For individuals driven by self-interest, game-theoretic decisions are assumed to settle to a Nash equilibrium at which personal net cost cannot be decreased by making a different decision. We define these individual decisions of antiviral use at the Nash equilibrium as the Nash strategy. By contrast, the utilitarian strategy minimizes the overall net cost for the population as determined by the balance between the benefits and costs of antiviral interventions. ^{16} The benefits of antiviral intervention are dependent on the prevalence of sensitive strains relative to that of resistant ones.

It has previously been found that the vaccination level for the Nash strategy is lower than for the utilitarian strategy due to the positive externality of herd immunity induced by vaccination.^{17–23} However, the potentially conflicting incentives of the individual and the population are more complicated in the case of antiviral intervention because both positive externalities and negative externalities can impact the population. From the perspective of the population, antivirals reduce the transmission of sensitive strains but also select for drug resistance. From the perspective of the individual, antiviral prophylaxis reduces the probability of infection, and antiviral treatment reduces the severity of infections at the risk of adverse effects. In addition to adverse effects and spread of resistance, the benefits of antiviral intervention are mitigated by costs and selection for drug resistance.^{6,24,25}

To predict the likely adherence to socially optimal interventions and examine the resulting impact of antivirals on influenza prevalence and on the evolution of drug resistance, we developed an epidemiological game-theoretic model of pandemic influenza that incorporates evolutionary dynamics of selection for drug resistance against oseltamivir. To parameterize our model, we conducted a national survey that examined how the public perceives the key epidemiological parameters for pandemic influenza, including infection risk, level of resistance, and efficacy and adverse effects of antivirals, as well as willingness-to-pay for antivirals during an influenza pandemic. We analyzed the intervention strategies of prophylaxis and treatment that would minimize net cost for the population overall and the likely adherence to these strategies at the level of the individual. For comparison, we also analyzed an epidemiological game-theoretic model of the intervention strategies using zanamivir.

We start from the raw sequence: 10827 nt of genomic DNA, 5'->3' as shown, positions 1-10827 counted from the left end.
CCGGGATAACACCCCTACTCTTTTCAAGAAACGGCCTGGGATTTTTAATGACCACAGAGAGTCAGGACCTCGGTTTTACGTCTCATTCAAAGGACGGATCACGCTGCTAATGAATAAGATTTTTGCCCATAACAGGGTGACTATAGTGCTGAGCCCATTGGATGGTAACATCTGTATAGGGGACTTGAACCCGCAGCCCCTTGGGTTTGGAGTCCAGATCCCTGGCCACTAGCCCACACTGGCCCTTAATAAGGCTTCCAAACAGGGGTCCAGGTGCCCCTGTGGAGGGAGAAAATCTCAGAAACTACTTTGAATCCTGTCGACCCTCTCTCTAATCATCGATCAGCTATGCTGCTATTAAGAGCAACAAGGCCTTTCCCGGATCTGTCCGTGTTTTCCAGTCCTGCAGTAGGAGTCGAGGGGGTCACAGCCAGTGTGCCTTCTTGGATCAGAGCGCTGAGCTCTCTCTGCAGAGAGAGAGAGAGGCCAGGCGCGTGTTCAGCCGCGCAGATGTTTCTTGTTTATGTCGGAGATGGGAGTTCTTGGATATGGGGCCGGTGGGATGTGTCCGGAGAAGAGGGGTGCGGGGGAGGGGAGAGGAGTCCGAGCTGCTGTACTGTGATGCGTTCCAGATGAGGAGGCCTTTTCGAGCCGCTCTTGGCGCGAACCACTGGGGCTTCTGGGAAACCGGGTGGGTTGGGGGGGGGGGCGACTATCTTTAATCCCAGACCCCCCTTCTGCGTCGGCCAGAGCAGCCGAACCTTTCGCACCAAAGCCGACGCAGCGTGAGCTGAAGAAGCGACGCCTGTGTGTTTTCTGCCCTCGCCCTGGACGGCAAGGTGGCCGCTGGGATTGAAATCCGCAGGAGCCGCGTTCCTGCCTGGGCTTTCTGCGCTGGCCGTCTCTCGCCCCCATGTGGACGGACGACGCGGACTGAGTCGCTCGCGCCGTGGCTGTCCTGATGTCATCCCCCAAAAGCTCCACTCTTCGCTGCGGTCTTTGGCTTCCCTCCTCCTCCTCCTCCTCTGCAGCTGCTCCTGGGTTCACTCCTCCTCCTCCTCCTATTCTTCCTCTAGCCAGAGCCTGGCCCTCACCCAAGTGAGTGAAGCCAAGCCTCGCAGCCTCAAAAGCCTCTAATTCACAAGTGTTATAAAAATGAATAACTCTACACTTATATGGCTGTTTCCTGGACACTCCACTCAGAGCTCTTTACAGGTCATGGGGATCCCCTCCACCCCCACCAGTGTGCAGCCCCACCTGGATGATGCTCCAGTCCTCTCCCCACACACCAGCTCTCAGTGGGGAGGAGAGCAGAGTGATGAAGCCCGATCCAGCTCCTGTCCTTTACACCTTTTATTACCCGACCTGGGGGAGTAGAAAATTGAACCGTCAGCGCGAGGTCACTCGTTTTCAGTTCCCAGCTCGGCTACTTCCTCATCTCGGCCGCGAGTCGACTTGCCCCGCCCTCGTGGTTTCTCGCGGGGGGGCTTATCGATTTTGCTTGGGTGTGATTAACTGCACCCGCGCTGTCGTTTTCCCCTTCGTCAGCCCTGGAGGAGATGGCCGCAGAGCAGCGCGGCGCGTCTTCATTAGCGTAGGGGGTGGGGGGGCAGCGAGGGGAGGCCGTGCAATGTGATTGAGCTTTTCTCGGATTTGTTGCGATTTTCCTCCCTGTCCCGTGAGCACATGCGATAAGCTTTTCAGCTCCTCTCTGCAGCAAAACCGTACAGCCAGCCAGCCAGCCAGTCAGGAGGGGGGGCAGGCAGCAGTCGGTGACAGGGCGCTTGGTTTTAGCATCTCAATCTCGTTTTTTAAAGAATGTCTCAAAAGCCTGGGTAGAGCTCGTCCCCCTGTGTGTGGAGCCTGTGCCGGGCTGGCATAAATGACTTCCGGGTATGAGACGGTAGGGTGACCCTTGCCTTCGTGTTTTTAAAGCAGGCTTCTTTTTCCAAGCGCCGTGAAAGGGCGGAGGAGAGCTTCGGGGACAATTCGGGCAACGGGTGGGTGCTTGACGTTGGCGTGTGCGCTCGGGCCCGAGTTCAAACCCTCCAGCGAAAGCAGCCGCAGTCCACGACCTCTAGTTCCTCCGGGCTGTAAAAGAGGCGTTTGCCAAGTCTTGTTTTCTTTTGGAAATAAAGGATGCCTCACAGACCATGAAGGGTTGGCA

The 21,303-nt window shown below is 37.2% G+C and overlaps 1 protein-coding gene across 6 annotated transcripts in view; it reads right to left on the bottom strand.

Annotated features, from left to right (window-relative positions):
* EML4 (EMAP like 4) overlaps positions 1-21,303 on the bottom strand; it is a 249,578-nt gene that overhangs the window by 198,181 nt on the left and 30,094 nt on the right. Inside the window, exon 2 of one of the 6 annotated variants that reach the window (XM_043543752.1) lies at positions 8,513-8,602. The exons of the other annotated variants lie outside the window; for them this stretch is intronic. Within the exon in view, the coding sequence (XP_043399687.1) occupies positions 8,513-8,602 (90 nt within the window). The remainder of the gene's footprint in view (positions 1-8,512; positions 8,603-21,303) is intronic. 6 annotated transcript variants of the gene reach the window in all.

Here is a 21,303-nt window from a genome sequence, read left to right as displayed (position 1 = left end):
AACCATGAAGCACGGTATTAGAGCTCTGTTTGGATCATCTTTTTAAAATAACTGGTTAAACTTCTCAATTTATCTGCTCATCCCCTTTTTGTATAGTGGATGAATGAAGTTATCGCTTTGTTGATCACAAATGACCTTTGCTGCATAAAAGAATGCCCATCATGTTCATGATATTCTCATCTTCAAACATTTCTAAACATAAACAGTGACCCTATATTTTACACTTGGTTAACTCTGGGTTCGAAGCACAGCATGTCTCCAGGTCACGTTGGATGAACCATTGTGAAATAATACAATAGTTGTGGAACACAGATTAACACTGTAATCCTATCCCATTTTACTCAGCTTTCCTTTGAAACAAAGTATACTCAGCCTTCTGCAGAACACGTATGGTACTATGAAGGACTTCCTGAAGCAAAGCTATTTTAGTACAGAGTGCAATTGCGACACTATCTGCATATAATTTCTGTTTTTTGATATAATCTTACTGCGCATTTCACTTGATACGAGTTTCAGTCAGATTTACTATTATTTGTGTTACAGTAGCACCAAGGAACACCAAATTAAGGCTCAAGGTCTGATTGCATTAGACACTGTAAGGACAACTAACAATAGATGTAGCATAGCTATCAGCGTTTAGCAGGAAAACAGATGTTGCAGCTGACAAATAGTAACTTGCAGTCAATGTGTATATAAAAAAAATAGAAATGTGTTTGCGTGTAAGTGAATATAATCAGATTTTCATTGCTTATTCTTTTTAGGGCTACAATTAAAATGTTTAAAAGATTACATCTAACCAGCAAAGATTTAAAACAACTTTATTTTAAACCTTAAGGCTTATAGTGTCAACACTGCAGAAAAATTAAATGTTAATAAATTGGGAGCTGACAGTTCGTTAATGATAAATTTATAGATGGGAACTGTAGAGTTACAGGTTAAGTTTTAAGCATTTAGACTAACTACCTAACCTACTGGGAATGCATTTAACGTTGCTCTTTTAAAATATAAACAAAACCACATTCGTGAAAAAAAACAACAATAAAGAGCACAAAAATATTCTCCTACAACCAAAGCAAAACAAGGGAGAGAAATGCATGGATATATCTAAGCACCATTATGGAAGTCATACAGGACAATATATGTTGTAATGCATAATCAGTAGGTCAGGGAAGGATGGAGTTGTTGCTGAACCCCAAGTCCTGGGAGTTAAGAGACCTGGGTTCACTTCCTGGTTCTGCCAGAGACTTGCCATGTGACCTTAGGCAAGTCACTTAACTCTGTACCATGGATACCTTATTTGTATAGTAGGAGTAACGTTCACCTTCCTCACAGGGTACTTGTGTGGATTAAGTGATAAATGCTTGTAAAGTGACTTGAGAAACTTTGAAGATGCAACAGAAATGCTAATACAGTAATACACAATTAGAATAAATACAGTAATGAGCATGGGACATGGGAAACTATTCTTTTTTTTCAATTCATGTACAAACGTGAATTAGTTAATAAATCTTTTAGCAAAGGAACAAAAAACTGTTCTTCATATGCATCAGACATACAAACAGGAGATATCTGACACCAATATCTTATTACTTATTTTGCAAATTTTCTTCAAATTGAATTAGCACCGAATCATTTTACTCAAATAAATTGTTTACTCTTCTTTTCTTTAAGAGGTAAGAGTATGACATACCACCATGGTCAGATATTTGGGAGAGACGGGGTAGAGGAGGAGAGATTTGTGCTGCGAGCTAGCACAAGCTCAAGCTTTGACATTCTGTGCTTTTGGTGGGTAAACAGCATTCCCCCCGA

## METHODS

### National Survey

We conducted a national Internet-based survey to examine how the public perceives the key epidemiological parameters for influenza pandemic and the benefits as well as the risks associated with antiviral drugs, including adverse effects and resistance evolution (Tables 1 and and2).2). Participants were recruited via a commercial survey firm. A total of 567 adults began the survey, and 502 completed the survey by providing all requested data. In the course of the survey, participants viewed two 2-minute slideshow tutorials on an influenza pandemic and on antivirals.^{a} The medication tutorial explained the difference between prophylaxis and treatment and the oseltamivir dosing for each, the concept of drug resistance, and the difference between drug-sensitive and drug-resistance infections. The survey included the items shown in Tables 1 and and22 about an influenza pandemic and about the use of antiviral medication to prevent and treat pandemic influenza. We compared predictions based on a perceived parameter set with predictions based on a normative parameter set (Tables 1 and and3).3). Because the distribution for some items is skewed, we chose to use the median values of response rather than the mean. Based on median values of response to each survey item, we calculated their perceived cost of disease and adverse effects of antiviral medication.